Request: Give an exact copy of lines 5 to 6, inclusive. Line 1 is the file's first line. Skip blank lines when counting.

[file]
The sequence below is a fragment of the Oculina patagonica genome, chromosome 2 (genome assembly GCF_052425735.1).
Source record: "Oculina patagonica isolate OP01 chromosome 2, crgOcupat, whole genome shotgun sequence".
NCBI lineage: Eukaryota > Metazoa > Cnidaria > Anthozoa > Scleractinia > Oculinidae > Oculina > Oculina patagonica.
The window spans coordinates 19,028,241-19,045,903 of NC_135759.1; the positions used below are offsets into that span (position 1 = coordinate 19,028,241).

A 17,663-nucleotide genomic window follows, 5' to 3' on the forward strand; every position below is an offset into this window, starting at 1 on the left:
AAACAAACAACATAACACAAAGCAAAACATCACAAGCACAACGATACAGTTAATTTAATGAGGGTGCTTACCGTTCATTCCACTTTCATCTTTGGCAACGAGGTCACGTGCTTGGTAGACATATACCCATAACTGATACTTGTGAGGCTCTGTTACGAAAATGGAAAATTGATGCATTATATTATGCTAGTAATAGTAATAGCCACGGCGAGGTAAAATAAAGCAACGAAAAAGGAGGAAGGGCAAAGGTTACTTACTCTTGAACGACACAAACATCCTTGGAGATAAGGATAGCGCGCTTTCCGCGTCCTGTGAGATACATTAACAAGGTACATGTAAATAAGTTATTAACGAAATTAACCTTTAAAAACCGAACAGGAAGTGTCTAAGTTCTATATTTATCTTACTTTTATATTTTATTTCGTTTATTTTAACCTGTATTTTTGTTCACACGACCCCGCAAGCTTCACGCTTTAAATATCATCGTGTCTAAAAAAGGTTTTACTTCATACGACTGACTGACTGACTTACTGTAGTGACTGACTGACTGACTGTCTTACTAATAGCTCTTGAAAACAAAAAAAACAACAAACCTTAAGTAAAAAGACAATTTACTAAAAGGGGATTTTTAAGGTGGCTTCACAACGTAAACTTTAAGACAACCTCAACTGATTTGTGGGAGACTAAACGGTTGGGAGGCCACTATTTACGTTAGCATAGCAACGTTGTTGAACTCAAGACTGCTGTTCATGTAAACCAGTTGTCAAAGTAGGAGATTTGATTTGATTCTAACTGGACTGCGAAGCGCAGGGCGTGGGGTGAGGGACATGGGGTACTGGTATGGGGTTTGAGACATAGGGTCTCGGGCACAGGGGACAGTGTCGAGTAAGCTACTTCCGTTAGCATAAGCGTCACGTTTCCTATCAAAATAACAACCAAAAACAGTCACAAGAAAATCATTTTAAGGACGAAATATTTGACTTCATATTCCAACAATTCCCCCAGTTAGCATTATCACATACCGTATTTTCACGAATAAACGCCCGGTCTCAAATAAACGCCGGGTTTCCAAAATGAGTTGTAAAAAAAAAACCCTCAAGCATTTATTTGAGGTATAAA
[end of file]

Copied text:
A 17,663-nucleotide genomic window follows, 5' to 3' on the forward strand; every position below is an offset into this window, starting at 1 on the left:
AAACAAACAACATAACACAAAGCAAAACATCACAAGCACAACGATACAGTTAATTTAATGAGGGTGCTTACCGTTCATTCCACTTTCATCTTTGGCAACGAGGTCACGTGCTTGGTAGACATATACCCATAACTGATACTTGTGAGGCTCTGTTACGAAAATGGAAAATTGATGCATTATATTATGCTAGTAATAGTAATAGCCACGGCGAGGTAAAATAAAGCAACGAAAAAGGAGGAAGGGCAAAGGTTACTTACTCTTGAACGACACAAACATCCTTGGAGATAAGGATAGCGCGCTTTCCGCGTCCTGTGAGATACATTAACAAGGTACATGTAAATAAGTTATTAACGAAATTAACCTTTAAAAACCGAACAGGAAGTGTCTAAGTTCTATATTTATCTTACTTTTATATTTTATTTCGTTTATTTTAACCTGTATTTTTGTTCACACGACCCCGCAAGCTTCACGCTTTAAATATCATCGTGTCTAAAAAAGGTTTTACTTCATACGACTGACTGACTGACTTACTGTAGTGACTGACTGACTGACTGTCTTACTAATAGCTCTTGAAAACAAAAAAAACAACAAACCTTAAGTAAAAAGACAATTTACTAAAAGGGGATTTTTAAGGTGGCTTCACAACGTAAACTTTAAGACAACCTCAACTGATTTGTGGGAGACTAAACGGTTGGGAGGCCACTATTTACGTTAGCATAGCAACGTTGTTGAACTCAAGACTGCTGTTCATGTAAACCAGTTGTCAAAGTAGGAGATTTGATTTGATTCTAACTGGACTGCGAAGCGCAGGGCGTGGGGTGAGGGACATGGGGTACTGGTATGGGGTTTGAGACATAGGGTCTCGGGCACAGGGGACAGTGTCGAGTAAGCTACTTCCGTTAGCATAAGCGTCACGTTTCCTATCAAAATAACAACCAAAAACAGTCACAAGAAAATCATTTTAAGGACGAAATATTTGACTTCATATTCCAACAATTCCCCCAGTTAGCATTATCACATACCGTATTTTCACGAATAAACGCCCGGTCTCAAATAAACGCCGGGTTTCCAAAATGAGTTGTAAAAAAAAAACCCTCAAGCATTTATTTGAGGTATAAA